From Best Kept Secret to Best Known Opportunity: Constructing the Future of ECs

There are several reasons for today’s well-publicized labor shortages, according to Kevin Tighe, executive director, labor relations & workforce development, at the National Electrical Contractors Association. First, obviously, the industry is booming, and unemployment rates nationwide in general are extremely low.

“Second, the baby boomer ‘bell curve’ is moving through the industry, and they are retiring,” he said. “Third, about 20 years ago, we started to see a decline in the career training education classes in high schools.”

Finally, during the economic downturn in 2007 and 2008, many people left the industry and never returned. This has led to the “perfect storm,” Tighe said.

There are a number of initiatives underway nationwide to address this problem. One of them is Construct Your Future, launched by the Electrical Training Alliance. Formerly the NJATC, the Electrical Training Alliance was created over 70 years ago as a joint training program between NECA and the IBEW. Today, the Alliance is the largest apprenticeship and training program of its kind, having trained over 350,000 apprentices to journeyman status through local affiliate programs.

“We realized that the message has not been getting out to any of our key demographics, but especially to young people, that apprenticeships in the construction trade are viable options for them as careers,” said Marty Riesberg, director of the Electrical Training Alliance. “Young people aren’t getting much of this information in high school, college or anywhere else.”

Besides encouraging people to consider careers as electricians, the Construct Your Future initiative also highlights opportunities as boilermakers, bricklayers, carpenters, insulators, iron workers, laborers, millwrights, operating engineers, painters, plasterers, plumbers, roofers and sheet metal workers.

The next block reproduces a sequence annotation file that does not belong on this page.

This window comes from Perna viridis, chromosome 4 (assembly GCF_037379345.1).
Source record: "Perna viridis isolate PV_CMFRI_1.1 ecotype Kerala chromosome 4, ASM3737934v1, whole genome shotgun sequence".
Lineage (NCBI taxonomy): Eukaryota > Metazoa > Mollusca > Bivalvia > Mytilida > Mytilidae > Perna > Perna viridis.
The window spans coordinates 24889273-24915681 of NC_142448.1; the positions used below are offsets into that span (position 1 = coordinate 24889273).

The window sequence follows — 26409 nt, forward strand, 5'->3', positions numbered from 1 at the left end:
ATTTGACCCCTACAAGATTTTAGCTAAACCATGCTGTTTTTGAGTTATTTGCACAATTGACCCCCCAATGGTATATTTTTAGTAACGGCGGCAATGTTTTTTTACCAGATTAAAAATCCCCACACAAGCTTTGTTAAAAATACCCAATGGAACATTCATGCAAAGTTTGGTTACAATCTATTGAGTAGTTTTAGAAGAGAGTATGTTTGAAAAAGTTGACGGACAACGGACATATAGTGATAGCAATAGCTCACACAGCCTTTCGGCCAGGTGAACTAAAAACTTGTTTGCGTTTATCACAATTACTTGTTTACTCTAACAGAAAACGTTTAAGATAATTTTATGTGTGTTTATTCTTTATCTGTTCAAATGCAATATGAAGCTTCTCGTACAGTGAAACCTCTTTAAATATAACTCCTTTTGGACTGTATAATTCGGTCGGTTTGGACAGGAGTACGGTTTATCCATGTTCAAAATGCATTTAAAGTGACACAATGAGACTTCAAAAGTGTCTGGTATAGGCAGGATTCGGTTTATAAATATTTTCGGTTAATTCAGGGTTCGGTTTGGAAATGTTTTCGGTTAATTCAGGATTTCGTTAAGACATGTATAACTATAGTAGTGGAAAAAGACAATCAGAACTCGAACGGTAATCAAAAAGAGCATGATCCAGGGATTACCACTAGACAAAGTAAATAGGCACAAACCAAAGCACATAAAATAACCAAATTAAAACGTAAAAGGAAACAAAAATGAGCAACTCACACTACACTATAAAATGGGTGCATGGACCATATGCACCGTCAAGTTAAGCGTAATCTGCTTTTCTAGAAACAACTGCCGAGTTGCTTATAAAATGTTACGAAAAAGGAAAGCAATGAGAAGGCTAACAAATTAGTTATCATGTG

The site notes the employment of electrical workers is projected from grow 14 percent from 2014 to 2024, much faster than the average for all occupations.

“The new initiative and its accompanying site are designed to make it clear to people that there are very distinct benefits to being in apprenticeship programs,” Riesberg said.

The site also emphasizes benefits of being involved in multi-employer apprenticeship programs.

“One drawback to a single-employer program is that, if you are with just one employer, and that employer runs out of work, the apprenticeship ends,” he said.

“We are making a real push to make this the go-to site for information on construction career opportunities,” Tighe said. “Marty has done tremendous work, and we want to elevate it even more and take it to the top.”

The goal is to make apprenticeships as much a part of educational conversations as being a doctor or a lawyer. The program also has plans to reach out to military personnel through the national non-profit program, “Helmets to Hardhats,” which connects National Guard, Reserve, retired, and transitioning active duty military service members with skilled training.

“These people have had life experience,” Riesberg said. “They understand how important it is to show up for work every day and work hard. In addition, we owe them. They have been out there defending our country, and our program is a way that we can pay them back.”

How can ECs get involved in Construct Your Future?

“One of the catchphrases we like to use is ‘continuous recruiting,’” Tighe said. “This means making this site and this discussion a part of every conversation every day. When contractors make this an ongoing discussion with every person every day and encourage their employees to do the same, we can start to flip the script from being the best-kept secret to being the best-known opportunity.”

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